This November, in honor of National Native American Heritage month, we are celebrating the work and cultures of Indigenous communities and bringing the contemporary Native experience to the forefront.
Food and Animals: There are many contributions made by Native Americans such as the discovery of edible plants, which are widely eaten by people around the world. These include foods like potatoes, maize (corn), sweet potatoes, tomatoes, pumpkins, manioc, papayas, guavas, avocados, cocoa (chocolate), peanuts (groundnuts), pineapples, chili peppers, and bean species. They were the first people to raise turkeys, guinea pigs, and honeybees. Additionally, Native Americans had extensive knowledge of plants and they were able to make the best use of non-edible plants.
Sport: Kayaking is one of the most popular sports on the planet, but did you know it is a contribution from the Native Americans?
Language: There were once more than 300 Indigenous languages spoken in the United States, with only 175 remaining. The most popular of these languages is Navajo, with about 170,000 speakers.
Several modern medications originated from the medical knowledge and practice of Native Americans, including:
- Quinine, used for the treatment of malaria
- Ipecac, which has been used to cause vomiting in cases of poisoning
- Curare, derivatives of which have been used in anesthesia
- Wildflower goldthread as a treatment for oral pain and mouthwash
Tribes Native to Maryland:
When Captain John Smith arrived at the Chesapeake Bay in 1608, he journaled and mapped the life of Native Americans living in the general area. Most of the area spoke Algonquian, but there were also Nanticoke, Piscataway, Assateagues, and Pocomoke Indians (University of Maryland). Since Smith’s exploration, there has been in-depth research about our Indigenous communities. Canadian resource, Native Land Digital, allows a holistic view of tribe distributions.
Ripple Effect Headquarters is where the Piscataway Indian Nation, also known as the Conoy Tribe, was present – which was one of the “more prevalent tribes in the Chesapeake region” (Maryland Government). In fact, the Piscataway-Conoy Tribe was one of the first tribes recognized by Maryland! Before European contact, the Piscataway was a Confederacy of Tribes that extended “between the western shore of the Chesapeake Bay to the watershed of the Potomac River…and all land from the southern tip of St. Mary’s County to Baltimore, Montgomery, Anne Arundel Counties… [and included] Washington DC (Piscataway Conoy Tribe). The people of this powerful nation were mostly farmers and fishers. Despite their expansive territory, the tribe didn’t have interest in being part of mainstream society. To this day, the Piscataway tribe continues to live in Southern Maryland. Governer Martin O’Malley granted an Executive Order on January 9, 2012, for the state to recognize the Piscataway-Conoy Tribe and reestablished the “historic government-to-government relationship that had been dormant in Maryland since the 1700’s”. Maryland is rich with culture and actively continues to have a relationship with local tribes.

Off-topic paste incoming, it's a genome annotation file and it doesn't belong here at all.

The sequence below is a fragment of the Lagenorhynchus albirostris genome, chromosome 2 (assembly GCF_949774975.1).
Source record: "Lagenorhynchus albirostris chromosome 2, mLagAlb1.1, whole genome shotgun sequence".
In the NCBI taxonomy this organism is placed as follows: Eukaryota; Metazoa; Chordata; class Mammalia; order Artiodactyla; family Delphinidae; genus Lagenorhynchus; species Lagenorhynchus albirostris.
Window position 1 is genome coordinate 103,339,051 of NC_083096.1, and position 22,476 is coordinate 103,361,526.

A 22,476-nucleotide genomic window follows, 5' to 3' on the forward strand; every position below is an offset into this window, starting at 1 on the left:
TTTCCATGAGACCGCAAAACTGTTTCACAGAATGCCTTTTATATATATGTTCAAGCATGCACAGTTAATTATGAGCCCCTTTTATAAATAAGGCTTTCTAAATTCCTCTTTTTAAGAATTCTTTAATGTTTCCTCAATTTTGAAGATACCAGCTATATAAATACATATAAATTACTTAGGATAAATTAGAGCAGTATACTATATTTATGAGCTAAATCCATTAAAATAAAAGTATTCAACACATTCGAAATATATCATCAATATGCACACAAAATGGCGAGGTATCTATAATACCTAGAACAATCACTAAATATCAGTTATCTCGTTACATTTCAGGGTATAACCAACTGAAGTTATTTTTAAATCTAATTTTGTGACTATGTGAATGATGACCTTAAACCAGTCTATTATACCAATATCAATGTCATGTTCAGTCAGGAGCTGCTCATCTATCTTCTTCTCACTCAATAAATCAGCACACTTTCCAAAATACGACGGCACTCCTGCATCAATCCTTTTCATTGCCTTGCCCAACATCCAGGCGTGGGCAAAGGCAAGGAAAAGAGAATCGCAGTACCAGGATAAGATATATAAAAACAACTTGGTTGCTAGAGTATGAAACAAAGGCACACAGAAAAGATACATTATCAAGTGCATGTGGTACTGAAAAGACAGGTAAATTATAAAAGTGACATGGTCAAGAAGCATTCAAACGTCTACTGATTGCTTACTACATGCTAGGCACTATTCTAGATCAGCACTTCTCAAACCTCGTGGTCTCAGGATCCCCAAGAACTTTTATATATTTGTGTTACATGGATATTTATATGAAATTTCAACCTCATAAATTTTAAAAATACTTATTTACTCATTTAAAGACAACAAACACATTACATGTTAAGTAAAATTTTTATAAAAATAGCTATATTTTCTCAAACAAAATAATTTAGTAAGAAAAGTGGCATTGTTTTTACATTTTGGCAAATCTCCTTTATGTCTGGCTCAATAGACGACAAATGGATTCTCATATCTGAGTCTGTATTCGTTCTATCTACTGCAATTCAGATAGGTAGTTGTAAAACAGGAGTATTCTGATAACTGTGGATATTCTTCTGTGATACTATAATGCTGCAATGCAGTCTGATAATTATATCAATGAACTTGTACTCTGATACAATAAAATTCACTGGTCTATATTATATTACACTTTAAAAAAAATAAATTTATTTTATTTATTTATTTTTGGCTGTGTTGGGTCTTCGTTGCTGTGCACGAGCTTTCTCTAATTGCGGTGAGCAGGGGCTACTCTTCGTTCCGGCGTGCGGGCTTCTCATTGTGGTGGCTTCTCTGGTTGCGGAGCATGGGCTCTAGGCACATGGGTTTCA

At Ripple Effect, we celebrate diversity, equity, inclusion, and accessibility (DEIA), and we strive to protect these rights. In our DEIA Statement, we have committed to cultivate an environment where people of all backgrounds are respected. It is essential to have diverse perspectives to enable us to work smarter and perform better. Different backgrounds enhance creativity, innovation, and collaboration. Read more about our DEIA plan that allows us to take on challenging problems and have a meaningful impact on society.
To learn more about Native American Heritage we recommend the following books:
- Moon of the Crusted Snow, Waubgeshig Rice
- Night of the Living Rez, Morgan Talty
- This Accident of Being Lost, Leanne Betasamosake Simpson
- Split Tooth, Tanya Tagaq
- Braiding Sweetgrass, Robin Wall Kimmerer
You can also find film options on The University of Utah’s website linked here.
Ripple Effect leadership, Human Resources and the Wellness & Empowerment committee wish you a happy National Native American Heritage month!